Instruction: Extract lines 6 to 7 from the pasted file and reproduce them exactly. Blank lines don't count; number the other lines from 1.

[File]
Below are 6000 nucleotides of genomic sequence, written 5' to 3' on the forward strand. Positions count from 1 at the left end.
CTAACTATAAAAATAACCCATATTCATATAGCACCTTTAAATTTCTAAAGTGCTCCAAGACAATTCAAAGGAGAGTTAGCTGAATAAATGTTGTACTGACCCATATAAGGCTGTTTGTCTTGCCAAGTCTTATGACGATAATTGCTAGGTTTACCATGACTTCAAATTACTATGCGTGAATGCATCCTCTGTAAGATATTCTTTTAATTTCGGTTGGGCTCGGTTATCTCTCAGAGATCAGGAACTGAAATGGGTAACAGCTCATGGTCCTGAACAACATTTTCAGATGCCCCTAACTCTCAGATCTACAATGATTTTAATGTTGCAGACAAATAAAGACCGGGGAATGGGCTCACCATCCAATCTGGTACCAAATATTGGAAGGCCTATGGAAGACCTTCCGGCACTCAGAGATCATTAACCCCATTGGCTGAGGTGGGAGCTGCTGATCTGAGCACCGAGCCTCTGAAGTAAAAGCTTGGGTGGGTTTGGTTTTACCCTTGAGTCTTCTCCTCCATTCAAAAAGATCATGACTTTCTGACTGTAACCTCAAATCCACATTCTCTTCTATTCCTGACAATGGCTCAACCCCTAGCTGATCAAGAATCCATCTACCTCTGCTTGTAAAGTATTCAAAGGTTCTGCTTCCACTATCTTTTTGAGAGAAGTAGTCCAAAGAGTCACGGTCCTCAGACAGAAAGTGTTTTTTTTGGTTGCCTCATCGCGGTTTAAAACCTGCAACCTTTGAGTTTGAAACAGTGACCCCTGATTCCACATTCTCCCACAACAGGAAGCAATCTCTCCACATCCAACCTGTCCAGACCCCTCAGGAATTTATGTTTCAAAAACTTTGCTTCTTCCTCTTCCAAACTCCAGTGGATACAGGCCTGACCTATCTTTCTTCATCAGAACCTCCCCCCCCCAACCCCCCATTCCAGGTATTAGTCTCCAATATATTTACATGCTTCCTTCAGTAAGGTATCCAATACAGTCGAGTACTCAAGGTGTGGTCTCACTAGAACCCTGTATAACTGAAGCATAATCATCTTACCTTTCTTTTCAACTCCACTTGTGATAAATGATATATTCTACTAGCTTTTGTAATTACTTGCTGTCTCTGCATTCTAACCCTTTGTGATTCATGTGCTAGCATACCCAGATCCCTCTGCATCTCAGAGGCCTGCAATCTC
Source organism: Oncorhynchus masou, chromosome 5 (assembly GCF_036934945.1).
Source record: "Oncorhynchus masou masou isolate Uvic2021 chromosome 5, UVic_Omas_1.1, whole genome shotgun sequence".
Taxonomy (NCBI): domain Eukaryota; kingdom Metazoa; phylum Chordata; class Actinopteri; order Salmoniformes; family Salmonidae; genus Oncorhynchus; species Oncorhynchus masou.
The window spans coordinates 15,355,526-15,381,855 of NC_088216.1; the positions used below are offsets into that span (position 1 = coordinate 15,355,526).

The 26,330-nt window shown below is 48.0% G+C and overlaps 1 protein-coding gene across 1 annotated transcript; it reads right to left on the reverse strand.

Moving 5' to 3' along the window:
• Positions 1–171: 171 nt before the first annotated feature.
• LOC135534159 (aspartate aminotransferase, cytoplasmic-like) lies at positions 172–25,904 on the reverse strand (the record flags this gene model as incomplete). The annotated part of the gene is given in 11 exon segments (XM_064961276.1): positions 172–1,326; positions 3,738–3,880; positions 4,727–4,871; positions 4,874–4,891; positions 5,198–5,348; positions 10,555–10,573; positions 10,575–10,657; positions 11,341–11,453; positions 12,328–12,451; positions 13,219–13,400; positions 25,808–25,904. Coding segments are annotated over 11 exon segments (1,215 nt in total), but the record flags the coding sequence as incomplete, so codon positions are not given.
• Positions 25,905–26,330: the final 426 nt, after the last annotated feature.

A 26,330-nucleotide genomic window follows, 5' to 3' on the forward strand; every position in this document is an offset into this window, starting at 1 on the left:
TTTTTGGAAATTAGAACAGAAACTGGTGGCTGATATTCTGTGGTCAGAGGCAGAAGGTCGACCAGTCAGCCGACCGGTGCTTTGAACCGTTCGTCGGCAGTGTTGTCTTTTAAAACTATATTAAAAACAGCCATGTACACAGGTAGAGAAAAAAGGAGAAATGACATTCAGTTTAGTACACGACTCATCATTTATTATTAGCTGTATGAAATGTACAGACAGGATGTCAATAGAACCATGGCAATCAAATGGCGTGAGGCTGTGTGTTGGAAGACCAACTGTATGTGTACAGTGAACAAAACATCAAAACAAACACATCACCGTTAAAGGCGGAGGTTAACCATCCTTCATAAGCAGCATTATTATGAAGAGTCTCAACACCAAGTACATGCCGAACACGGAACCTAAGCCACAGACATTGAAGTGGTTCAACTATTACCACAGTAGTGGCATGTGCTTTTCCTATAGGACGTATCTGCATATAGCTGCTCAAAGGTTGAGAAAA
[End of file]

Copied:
The window spans coordinates 15,355,526-15,381,855 of NC_088216.1; the positions used below are offsets into that span (position 1 = coordinate 15,355,526).

The 26,330-nt window shown below is 48.0% G+C and overlaps 1 protein-coding gene across 1 annotated transcript; it reads right to left on the reverse strand.